The Nova Scotia government is seeking input on workplace conditions and protections for temporary foreign workers.
"Temporary foreign workers are often alone in a new land and do not know or understand their rights," said Minister of Labour and Workforce Development Marilyn More. "We need to gather better information about their challenges and how we can help."
The temporary foreign worker sector not only includes seasonal agricultural workers but also people working in medium- to high-skilled positions in information technology, health care and hospitality, filling positions for which no Canadian workers are available.
For temporary foreign workers, barriers can arise from limited language and literacy skills, poor understanding of the culture and values of Canadian society, and limited access to resources that provide information about workers' rights and employers' responsibilities.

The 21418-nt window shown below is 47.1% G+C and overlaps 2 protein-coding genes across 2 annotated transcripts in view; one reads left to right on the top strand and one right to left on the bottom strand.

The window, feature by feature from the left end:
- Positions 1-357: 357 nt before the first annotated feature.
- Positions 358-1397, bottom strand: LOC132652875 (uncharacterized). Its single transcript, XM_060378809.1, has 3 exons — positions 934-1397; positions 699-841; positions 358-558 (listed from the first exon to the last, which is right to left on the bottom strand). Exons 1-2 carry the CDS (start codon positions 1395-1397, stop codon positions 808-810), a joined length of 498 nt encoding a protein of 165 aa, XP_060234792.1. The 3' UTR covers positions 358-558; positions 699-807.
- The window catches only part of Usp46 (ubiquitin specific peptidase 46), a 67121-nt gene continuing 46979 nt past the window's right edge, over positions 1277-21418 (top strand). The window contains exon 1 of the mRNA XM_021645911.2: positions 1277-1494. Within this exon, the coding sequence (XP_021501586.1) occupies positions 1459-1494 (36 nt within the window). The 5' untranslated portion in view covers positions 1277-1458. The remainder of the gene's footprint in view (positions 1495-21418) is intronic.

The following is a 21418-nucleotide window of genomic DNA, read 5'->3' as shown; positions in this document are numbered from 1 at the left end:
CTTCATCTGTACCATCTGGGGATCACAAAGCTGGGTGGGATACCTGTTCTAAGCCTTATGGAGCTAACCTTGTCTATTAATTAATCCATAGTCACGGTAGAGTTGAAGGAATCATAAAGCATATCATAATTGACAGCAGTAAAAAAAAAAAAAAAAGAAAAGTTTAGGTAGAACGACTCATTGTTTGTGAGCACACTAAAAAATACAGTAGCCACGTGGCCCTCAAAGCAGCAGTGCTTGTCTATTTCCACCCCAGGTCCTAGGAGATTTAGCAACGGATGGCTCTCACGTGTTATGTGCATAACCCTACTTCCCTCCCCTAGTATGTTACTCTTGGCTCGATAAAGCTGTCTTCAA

Some temporary foreign workers have told Department of Labour and Workforce Development and Office of Immigration staff they were forced to pay high fees to recruiters before they could come to the province. Others said when they arrived, either the job they were hired for did not exist or their compensation was not as promised.
The government has released a discussion paper on the topic, which addresses five main areas of concern:
• Prohibition of fees charged to temporary foreign workers.
• Prohibition of employer recovery of recruitment costs.
• Changes to the terms and conditions of employment for temporary foreign workers once they arrive in Nova Scotia.
• A licensing regime for companies that recruit temporary foreign workers to work for employers in Nova Scotia.
• Educating temporary foreign workers about their rights.
The public has until June 30 to make submissions on the discussion paper.
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